A method of confirming technical success following delivery of ablation energy, in other words confirming that a target nerve has successfully been ablated may comprise the same or similar electrical stimulation parameters delivered from the same stimulation electrodes following ablation. Alternatively or additionally electrical stimulation may be delivered from stimulation electrodes positioned proximal to the location of an ablation (closer to the brain or sympathetic chain) where a physiologic response was elicited prior to ablating. Absence of responses or significant attenuation of responses will indicate technical success of the ablation.

To confirm this notion FIG. 16 illustrates an experiment where the hemodynamic response to a greater splanchnic nerve stimulation and block with locally injected lidocaine, a nerve blocking agent, was tested in an animal. Time on the X-axis is in minutes. The Y-axis represents arterial blood pressure in mmHg. The first arrow from the left indicates the time of injection of lidocaine. The second arrow indicates the time of application of electrical stimulation to the greater splanchnic nerve proximal to the blocked area of the nerve. The term “proximal” as used herein with reference to a relative position on a nerve denotes a location nearer to a point of origin, such as brain, spinal cord, sympathetic chain or a midline of the body and where the term “distal” is used to denote a location further away from the point of origin and closer to the innervated peripheral organ such as splanchnic vascular beds, liver and spleen. Following the first stimulation proximal to the nerve block, no or very little physiologic response is observed on arterial blood pressure, or other physiologic parameters that are omitted on this graph for simplicity. The third arrow illustrates electrical stimulation of the greater splanchnic nerve for 30 seconds applied distal to the lidocaine blocked area. The physiologic response manifests by increase of mean arterial blood pressure and other hemodynamic parameters as described in this application. This experiment, performed using surgery, can be replicated using endovascular ablation with the use of appropriate tools and advanced imaging. Moving the stimulation electrode along the azygos vein, for example, to points distal and proximal the ablation lesion can confirm the effectiveness of ablation.

Alternatively switching between electrodes spaced along the length of the catheter (See FIG. 13 for example) can be used. A simple automation device can be envisioned to test different electrode pairs and measure responses then creating a report on the user interface.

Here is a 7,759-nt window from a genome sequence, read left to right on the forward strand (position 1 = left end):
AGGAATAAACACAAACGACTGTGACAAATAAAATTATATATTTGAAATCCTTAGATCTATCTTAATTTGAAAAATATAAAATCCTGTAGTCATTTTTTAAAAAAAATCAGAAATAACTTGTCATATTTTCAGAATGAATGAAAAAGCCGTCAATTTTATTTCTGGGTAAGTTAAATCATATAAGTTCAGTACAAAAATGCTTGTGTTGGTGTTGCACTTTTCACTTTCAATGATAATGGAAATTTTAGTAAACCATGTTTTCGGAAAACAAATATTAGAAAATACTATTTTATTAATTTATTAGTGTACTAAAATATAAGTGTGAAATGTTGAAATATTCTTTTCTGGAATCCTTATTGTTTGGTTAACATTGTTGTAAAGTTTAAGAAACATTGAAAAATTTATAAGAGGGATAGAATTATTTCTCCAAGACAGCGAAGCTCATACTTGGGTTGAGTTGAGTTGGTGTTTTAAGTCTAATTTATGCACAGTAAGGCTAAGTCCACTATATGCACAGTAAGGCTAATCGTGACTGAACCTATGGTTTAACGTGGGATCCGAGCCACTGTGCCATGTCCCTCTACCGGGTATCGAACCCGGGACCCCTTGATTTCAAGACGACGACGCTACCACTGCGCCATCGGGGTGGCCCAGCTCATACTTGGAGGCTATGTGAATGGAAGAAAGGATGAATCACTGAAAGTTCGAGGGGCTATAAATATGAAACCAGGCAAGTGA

Fluoroscopic imaging using body landmarks such as vertebrae, heart, veins and the diaphragm can be used to facilitate positioning of an ablation element or stimulation elements of a catheter. If the nerve were unsuccessfully ablated, which may be indicated by a positive hemodynamic change in response to stimulation of the greater splanchnic nerve proximal the ablation, then recourse may comprise ablation repeated at a higher energy level, ablation repeated at a different location, or improved electrode apposition.

It is noted that MAP monitoring as mentioned above is an example and hemodynamic monitoring does not necessarily need to be invasive monitoring and may be accomplished with a less invasive monitoring of blood pressure, for example using a Nexfin or ClearSight device (Edwards) for continuous monitoring of hemodynamics commonly used in hospitals. The ClearSight system quickly connects to the patient by wrapping an inflatable cuff around the finger. The ClearSight system provides noninvasive access to automatic, up-to-the-minute hemodynamic information including: SV, CO, SVR, or Continuous Blood Pressure (cBP). Such a monitoring device may be hooked up to a computerized console to communicate physiologic response to the computer, which may determine stimulation or ablation parameters based on the physiologic responses.

An embodiment of a system of the present invention may comprise an ablation catheter having at least one ablation element (e.g., RF electrode) and at least one associated stimulation element (e.g., stimulation electrode), a computerized console configured to generate and control delivery of a stimulation signal to the stimulation element, and a computerized console configured to generate and control delivery of an ablation signal (e.g., RF electrical current) to the ablation element. The stimulation console and the ablation console may be separate machines or integrated into one machine and may communicate to one another. The system may further comprise components necessary to support the type of ablation energy for example, if the ablation energy is RF electrical current the system may further comprise a dispersive grounding pad; if the ablation energy is a chemical agent the system may further comprise a means to inject the agent such as a manually operated syringe or automatically controlled pump. The system may further comprise a hemodynamic monitoring device that is in communication with the stimulation console or ablation console to provide feedback of hemodynamic response to stimulation or ablation. The computerized consoles may comprise algorithms that facilitate analysis of stimulation and hemodynamic response. For example, an algorithm may compute if a hemodynamic response to a stimulation is significant based on time of response, repeatability, difference from baseline.